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In the wake of last month’s attacks in Paris and the recent tragedy in San Bernardino, CA, lawmakers and law enforcement have been scrambling for ways to prevent these atrocities from happening again. Unfortunately their efforts have coalesced around an idea that not only damages the American tech industry, but puts the security and civil liberties of all Americans at risk.
In recent weeks, we’ve seen the revival of a seemingly dormant debate about requiring encryption backdoors for law enforcement. This is not a new idea, and in fact was thoroughly debated and ultimately dismissed already this year for legitimate reasons. And while the recent attacks have reminded us of the existence of an ever-present threat of terrorism, encryption backdoors are no more palatable today than they were six months ago.
The debate over encryption stems from several tech companies implementing encryption in their products in recent years. These practices led law enforcement, and particularly FBI Director James Comey, to point out that encryption puts national security at risk and that the FBI needed access to that information. Security experts fired back this summer, pointing out that granting government access to encrypted communications would create a whole host of other problems, particularly making our communications and private information far less secure. Even leading figures in the intelligence community such as the former Director of National Intelligence, Mike McConnell, asserted that it was folly to require such backdoor access. The White House ultimately backed down in October, and said they would not push legislation requiring encryption backdoors for law enforcement.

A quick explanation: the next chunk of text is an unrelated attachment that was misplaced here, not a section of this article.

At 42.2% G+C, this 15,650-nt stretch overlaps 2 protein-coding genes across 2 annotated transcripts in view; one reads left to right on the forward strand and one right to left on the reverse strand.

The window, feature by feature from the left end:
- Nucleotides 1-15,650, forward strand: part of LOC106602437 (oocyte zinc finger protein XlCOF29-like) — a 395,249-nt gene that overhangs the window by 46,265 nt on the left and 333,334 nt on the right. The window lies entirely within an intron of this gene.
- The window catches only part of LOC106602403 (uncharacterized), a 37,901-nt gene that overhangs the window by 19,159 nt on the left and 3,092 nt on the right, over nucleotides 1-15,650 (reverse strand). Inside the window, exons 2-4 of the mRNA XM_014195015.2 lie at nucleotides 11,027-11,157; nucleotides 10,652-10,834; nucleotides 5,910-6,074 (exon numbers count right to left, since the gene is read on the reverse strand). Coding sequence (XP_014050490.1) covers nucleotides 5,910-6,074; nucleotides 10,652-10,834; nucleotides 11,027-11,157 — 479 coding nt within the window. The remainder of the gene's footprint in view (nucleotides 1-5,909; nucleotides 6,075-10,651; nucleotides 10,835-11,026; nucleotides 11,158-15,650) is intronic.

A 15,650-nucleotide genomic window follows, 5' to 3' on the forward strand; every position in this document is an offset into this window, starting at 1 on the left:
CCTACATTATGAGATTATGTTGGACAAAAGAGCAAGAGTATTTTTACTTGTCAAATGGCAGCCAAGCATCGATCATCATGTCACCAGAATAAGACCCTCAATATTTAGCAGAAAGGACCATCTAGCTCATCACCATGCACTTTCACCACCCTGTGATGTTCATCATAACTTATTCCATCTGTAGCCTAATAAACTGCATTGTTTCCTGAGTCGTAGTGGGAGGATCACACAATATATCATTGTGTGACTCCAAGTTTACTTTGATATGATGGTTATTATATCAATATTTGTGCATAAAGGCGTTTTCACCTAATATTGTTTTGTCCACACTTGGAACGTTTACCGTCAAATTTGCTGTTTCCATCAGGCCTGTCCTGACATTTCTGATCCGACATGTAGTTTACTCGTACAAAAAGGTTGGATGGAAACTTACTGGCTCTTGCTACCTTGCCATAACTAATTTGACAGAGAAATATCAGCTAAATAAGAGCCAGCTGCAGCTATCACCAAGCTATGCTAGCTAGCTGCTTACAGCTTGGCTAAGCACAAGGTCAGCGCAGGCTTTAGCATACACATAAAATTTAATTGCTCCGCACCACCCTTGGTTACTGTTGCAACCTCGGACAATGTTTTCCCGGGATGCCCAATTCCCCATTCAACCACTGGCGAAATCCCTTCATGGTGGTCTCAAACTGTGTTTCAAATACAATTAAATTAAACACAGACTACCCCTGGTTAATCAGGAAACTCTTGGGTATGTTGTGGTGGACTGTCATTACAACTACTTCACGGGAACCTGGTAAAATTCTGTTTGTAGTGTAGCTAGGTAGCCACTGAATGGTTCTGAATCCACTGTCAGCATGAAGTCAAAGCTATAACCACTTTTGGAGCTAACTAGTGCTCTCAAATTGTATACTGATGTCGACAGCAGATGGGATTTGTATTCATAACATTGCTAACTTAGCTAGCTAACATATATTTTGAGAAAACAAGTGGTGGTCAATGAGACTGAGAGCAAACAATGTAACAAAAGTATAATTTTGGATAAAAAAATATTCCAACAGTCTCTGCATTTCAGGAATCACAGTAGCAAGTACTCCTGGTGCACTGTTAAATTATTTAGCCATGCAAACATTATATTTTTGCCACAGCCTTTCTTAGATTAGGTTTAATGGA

But the debate has since heated up again, and Comey re-iterated his points last week in a Senate Judiciary Committee hearing. Unfortunately encryption backdoors are not the one-size-fits all security tool that Director Comey and others make them out to be, and present significant other issues.
First, the U.S. government’s authority is limited to American companies. If we pass a law requiring encryption backdoors on U.S.-made technologies, terrorists and criminals can simply use technologies made elsewhere or create their own encryption. Second, as security experts point out, if encryption backdoors exist, someone other than law enforcement will find a way to crack them. That means all technologies with encryption backdoors will subject to hackers and cyber attacks from foreign governments. And finally, because backdoors will weaken security on American products and services, our tech industry will suffer. Any individuals or businesses seeking data security technology will look abroad for these products and services.
While it’s understandable that law enforcement wants every possible tool at its disposal for preventing terrorist attacks, encryption backdoors would have a minimal impact while creating a whole array of other problems. The negatives outweigh the positives by a pretty significant margin. Ultimately, Americans would face an increased risk of identity theft and hacking, the U.S. tech industry would suffer, and for what? To ultimately push terrorists off of iPhones and Android phones and onto other technology? It simply isn’t worth the trade-off.